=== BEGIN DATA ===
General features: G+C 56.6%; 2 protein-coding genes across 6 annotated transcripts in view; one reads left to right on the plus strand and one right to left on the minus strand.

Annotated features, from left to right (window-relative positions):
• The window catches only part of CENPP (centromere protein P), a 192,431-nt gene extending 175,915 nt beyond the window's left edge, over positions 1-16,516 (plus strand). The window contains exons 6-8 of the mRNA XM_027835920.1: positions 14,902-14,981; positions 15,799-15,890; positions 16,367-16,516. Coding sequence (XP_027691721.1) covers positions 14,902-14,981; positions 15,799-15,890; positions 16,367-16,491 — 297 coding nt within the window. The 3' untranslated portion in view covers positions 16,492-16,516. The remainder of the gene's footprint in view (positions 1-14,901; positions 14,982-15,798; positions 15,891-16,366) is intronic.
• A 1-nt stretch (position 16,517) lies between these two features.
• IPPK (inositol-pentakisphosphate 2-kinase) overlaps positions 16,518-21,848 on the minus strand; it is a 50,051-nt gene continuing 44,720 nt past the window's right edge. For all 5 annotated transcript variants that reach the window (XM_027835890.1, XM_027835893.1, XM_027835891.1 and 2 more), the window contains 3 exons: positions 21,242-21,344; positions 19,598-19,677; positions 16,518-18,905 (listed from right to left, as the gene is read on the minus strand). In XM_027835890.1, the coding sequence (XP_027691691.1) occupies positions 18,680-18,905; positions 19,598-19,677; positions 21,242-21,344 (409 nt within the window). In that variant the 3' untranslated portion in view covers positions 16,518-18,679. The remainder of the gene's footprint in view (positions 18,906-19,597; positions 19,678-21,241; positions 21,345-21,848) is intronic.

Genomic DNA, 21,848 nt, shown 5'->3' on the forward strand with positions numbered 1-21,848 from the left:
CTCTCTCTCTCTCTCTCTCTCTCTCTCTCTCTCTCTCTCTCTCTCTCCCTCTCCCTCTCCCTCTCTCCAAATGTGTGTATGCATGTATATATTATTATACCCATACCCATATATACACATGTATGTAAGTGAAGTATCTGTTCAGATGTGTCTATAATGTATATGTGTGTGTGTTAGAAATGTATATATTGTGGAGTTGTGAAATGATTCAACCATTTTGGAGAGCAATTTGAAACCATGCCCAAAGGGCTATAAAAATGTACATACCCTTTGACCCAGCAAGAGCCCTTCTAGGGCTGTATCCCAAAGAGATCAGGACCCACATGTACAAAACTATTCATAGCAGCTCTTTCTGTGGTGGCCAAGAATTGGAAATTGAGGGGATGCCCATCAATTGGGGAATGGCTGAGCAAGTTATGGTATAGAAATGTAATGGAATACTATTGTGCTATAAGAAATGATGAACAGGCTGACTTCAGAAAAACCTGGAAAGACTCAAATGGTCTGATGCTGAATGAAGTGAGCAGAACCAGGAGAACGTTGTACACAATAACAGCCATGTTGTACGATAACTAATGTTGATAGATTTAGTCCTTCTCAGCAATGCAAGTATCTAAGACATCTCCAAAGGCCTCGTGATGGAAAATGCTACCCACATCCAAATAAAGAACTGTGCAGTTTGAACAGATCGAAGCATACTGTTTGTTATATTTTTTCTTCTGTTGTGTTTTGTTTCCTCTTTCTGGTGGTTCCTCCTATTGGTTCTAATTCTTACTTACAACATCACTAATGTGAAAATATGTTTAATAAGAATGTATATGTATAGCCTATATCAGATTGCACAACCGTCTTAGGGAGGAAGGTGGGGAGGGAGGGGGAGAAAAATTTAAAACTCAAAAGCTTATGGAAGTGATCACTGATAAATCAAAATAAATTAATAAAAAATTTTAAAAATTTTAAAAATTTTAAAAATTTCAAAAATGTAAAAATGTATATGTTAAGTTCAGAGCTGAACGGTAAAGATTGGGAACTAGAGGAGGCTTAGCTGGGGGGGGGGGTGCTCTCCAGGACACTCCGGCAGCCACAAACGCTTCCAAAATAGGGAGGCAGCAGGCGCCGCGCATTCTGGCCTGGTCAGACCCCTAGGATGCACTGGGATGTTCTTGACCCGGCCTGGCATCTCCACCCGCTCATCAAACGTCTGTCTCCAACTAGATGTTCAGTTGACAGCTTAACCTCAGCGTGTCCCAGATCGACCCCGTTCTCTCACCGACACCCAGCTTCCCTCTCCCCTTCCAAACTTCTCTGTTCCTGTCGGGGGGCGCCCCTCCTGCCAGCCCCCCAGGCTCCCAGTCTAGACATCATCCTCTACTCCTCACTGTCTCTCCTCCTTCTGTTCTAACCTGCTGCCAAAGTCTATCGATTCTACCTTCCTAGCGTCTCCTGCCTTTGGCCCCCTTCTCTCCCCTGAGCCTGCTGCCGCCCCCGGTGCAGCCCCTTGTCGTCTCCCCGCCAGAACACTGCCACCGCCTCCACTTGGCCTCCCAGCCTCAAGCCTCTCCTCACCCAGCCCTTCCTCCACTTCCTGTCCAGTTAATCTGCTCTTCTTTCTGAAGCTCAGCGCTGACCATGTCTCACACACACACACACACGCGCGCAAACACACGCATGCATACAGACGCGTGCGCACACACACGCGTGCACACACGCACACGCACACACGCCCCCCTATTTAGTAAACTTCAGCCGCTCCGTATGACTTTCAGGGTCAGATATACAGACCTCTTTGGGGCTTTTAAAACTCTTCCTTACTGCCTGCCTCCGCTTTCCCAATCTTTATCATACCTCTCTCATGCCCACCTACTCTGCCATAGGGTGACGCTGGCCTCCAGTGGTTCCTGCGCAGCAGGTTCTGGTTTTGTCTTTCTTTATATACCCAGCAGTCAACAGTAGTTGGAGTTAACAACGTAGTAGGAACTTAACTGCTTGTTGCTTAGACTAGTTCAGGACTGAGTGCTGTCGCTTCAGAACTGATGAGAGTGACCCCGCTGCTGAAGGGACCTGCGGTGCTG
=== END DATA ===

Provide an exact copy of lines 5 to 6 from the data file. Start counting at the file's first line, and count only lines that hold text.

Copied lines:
• IPPK (inositol-pentakisphosphate 2-kinase) overlaps positions 16,518-21,848 on the minus strand; it is a 50,051-nt gene continuing 44,720 nt past the window's right edge. For all 5 annotated transcript variants that reach the window (XM_027835890.1, XM_027835893.1, XM_027835891.1 and 2 more), the window contains 3 exons: positions 21,242-21,344; positions 19,598-19,677; positions 16,518-18,905 (listed from right to left, as the gene is read on the minus strand). In XM_027835890.1, the coding sequence (XP_027691691.1) occupies positions 18,680-18,905; positions 19,598-19,677; positions 21,242-21,344 (409 nt within the window). In that variant the 3' untranslated portion in view covers positions 16,518-18,679. The remainder of the gene's footprint in view (positions 18,906-19,597; positions 19,678-21,241; positions 21,345-21,848) is intronic.

Genomic DNA, 21,848 nt, shown 5'->3' on the forward strand with positions numbered 1-21,848 from the left: